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Synonym: Lhermitte’s phenomenon, Barber chair phenomenon
Definition of Lhermitte’s Sign
Lhermitte’s sign (pronounced Ler-meets) is an electric shock-like sensations, spreading along the spine in a cervico-caudal direction and into the arms and legs felt upon active or passive flexion of the neck.
Reverse Lhermitte’s Sign is defined when symptoms are induced by neck extension, not flexion.
Pathophysiology of Lhermitte’s Sign
Because flexion of the neck causes the dysaesthetic symptoms, it has been suggested that an increased mechanical sensitivity of these damaged myelinated axons in the dorsal cloumn of the spinal cord causes an abnormal origin or transmission of sensory information. 1
Neck flexion causes a mechanical stimulation of the damaged myelinated axons by lengthening and deforming the affected area of the cervical spinal cord.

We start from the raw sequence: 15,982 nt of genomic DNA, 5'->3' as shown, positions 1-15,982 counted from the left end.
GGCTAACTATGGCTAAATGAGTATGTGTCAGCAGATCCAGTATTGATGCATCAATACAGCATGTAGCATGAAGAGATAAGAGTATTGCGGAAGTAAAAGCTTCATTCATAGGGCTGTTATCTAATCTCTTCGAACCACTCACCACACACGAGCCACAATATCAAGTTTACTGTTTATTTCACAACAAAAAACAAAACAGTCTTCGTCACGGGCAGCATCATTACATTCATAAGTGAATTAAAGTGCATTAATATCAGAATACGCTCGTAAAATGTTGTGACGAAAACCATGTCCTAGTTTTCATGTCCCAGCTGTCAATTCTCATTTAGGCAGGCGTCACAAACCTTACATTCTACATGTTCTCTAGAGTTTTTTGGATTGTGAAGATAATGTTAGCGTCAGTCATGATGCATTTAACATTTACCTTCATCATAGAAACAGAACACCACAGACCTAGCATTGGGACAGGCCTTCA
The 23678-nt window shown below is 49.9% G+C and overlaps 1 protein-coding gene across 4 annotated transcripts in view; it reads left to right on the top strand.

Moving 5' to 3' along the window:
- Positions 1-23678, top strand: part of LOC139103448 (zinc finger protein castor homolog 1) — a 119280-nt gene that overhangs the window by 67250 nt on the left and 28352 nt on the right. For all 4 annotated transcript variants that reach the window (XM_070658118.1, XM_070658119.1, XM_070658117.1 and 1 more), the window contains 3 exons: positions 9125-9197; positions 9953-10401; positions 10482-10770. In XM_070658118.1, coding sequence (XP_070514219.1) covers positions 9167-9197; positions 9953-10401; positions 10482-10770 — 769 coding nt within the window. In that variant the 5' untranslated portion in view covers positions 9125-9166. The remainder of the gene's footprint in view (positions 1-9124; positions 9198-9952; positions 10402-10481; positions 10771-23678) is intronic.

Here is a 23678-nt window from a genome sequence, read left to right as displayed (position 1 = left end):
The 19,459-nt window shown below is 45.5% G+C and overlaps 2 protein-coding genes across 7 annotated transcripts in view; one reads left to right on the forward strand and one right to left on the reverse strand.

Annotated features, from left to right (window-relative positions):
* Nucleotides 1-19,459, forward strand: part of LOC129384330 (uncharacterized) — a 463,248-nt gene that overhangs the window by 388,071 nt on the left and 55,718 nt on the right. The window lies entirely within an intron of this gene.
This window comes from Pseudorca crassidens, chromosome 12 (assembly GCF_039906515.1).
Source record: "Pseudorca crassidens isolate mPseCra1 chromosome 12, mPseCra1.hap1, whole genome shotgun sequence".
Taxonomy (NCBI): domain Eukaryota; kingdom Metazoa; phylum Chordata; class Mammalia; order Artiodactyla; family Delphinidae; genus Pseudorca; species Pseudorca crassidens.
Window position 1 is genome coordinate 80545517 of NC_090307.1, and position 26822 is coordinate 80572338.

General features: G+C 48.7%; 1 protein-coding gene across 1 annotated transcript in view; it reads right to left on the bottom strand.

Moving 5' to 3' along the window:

Reverse Lhermitte’s phenomenon is said to be induced by extrinsic compression of the cervical cord and neck collar immobilization.
Causes of Lhermitte’s Sign
- Multiple sclerosis (in 1/3rd patients)
- Vitamin B12 deficiency – Subacute Combined Degeneration of spinal cord (in 1/4th patients)
- Cervical spondylosis
- Cervical spinal cord tumors
- Radiation myelopathy
- Head injuries
- Arnold-Chiari malformation
- High-dose chemotherapy
- Cisplatin neurotoxicity
- Nitric oxide neurotoxicity
- Arachnoiditis 2
Eliciting Lhermitte’s Sign
One patient described it as follows: “When I bent my head, I felt a violent shock in my neck and a pain like an electric current running through my whole body, from the neck down the vertebral column into the feet”. 3
Maneuver: Forward flexion of head (actively or passively)
Outcome: Electric sensation spreading from spine into extremities (symmetrical or asymmetrical)
Lhermitte’s sign were elicited also by:
- Neck rotation, arm abduction, coughing 4
- Yawning 5
Video for Lhermitte’s Sign
Accuracy of Lhermitte’s Sign
Two studies found that the sensitivity of Lhermitt’s sign is markedly poor, ranging from 3 to 17%. One of these studies also found that it presented good specificity (97%) for nonspecific compressive myelopathy. 6